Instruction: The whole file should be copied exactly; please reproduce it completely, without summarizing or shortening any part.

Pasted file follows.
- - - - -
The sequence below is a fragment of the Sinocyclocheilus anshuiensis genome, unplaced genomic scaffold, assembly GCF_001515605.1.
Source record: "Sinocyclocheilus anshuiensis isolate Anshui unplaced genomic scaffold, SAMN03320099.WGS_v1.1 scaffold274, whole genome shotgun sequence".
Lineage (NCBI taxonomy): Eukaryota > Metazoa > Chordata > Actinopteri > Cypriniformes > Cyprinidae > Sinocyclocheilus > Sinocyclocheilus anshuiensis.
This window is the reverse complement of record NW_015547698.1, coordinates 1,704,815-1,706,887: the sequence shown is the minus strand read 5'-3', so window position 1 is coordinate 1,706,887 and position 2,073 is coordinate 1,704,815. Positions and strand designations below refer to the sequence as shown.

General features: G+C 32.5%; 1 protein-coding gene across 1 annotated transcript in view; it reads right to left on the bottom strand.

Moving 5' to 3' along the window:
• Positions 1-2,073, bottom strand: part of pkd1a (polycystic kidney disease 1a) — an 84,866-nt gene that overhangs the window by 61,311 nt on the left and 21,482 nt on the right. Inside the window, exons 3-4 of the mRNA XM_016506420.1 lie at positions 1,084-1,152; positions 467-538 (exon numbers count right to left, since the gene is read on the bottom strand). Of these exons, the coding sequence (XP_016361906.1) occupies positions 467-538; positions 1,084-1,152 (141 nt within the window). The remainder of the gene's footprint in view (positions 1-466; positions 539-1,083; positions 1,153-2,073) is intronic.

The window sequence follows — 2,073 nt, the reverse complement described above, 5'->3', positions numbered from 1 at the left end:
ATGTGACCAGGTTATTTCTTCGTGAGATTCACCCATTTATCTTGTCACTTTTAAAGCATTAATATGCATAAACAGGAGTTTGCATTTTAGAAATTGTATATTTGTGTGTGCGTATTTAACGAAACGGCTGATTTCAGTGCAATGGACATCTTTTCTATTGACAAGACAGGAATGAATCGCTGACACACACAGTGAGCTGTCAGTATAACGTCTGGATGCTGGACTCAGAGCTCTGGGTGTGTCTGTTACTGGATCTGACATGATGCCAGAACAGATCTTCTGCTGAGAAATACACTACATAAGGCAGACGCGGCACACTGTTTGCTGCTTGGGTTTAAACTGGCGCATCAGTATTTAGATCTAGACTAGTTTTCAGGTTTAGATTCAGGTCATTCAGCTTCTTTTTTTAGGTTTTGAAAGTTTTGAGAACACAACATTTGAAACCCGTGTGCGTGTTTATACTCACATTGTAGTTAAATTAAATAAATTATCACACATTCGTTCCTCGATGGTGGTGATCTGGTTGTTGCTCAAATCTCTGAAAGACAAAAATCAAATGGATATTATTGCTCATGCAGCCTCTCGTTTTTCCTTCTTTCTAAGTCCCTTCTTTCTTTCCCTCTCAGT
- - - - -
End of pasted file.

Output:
The sequence below is a fragment of the Sinocyclocheilus anshuiensis genome, unplaced genomic scaffold, assembly GCF_001515605.1.
Source record: "Sinocyclocheilus anshuiensis isolate Anshui unplaced genomic scaffold, SAMN03320099.WGS_v1.1 scaffold274, whole genome shotgun sequence".
Lineage (NCBI taxonomy): Eukaryota > Metazoa > Chordata > Actinopteri > Cypriniformes > Cyprinidae > Sinocyclocheilus > Sinocyclocheilus anshuiensis.
This window is the reverse complement of record NW_015547698.1, coordinates 1,704,815-1,706,887: the sequence shown is the minus strand read 5'-3', so window position 1 is coordinate 1,706,887 and position 2,073 is coordinate 1,704,815. Positions and strand designations below refer to the sequence as shown.

General features: G+C 32.5%; 1 protein-coding gene across 1 annotated transcript in view; it reads right to left on the bottom strand.

Moving 5' to 3' along the window:
• Positions 1-2,073, bottom strand: part of pkd1a (polycystic kidney disease 1a) — an 84,866-nt gene that overhangs the window by 61,311 nt on the left and 21,482 nt on the right. Inside the window, exons 3-4 of the mRNA XM_016506420.1 lie at positions 1,084-1,152; positions 467-538 (exon numbers count right to left, since the gene is read on the bottom strand). Of these exons, the coding sequence (XP_016361906.1) occupies positions 467-538; positions 1,084-1,152 (141 nt within the window). The remainder of the gene's footprint in view (positions 1-466; positions 539-1,083; positions 1,153-2,073) is intronic.

The window sequence follows — 2,073 nt, the reverse complement described above, 5'->3', positions numbered from 1 at the left end:
ATGTGACCAGGTTATTTCTTCGTGAGATTCACCCATTTATCTTGTCACTTTTAAAGCATTAATATGCATAAACAGGAGTTTGCATTTTAGAAATTGTATATTTGTGTGTGCGTATTTAACGAAACGGCTGATTTCAGTGCAATGGACATCTTTTCTATTGACAAGACAGGAATGAATCGCTGACACACACAGTGAGCTGTCAGTATAACGTCTGGATGCTGGACTCAGAGCTCTGGGTGTGTCTGTTACTGGATCTGACATGATGCCAGAACAGATCTTCTGCTGAGAAATACACTACATAAGGCAGACGCGGCACACTGTTTGCTGCTTGGGTTTAAACTGGCGCATCAGTATTTAGATCTAGACTAGTTTTCAGGTTTAGATTCAGGTCATTCAGCTTCTTTTTTTAGGTTTTGAAAGTTTTGAGAACACAACATTTGAAACCCGTGTGCGTGTTTATACTCACATTGTAGTTAAATTAAATAAATTATCACACATTCGTTCCTCGATGGTGGTGATCTGGTTGTTGCTCAAATCTCTGAAAGACAAAAATCAAATGGATATTATTGCTCATGCAGCCTCTCGTTTTTCCTTCTTTCTAAGTCCCTTCTTTCTTTCCCTCTCAGT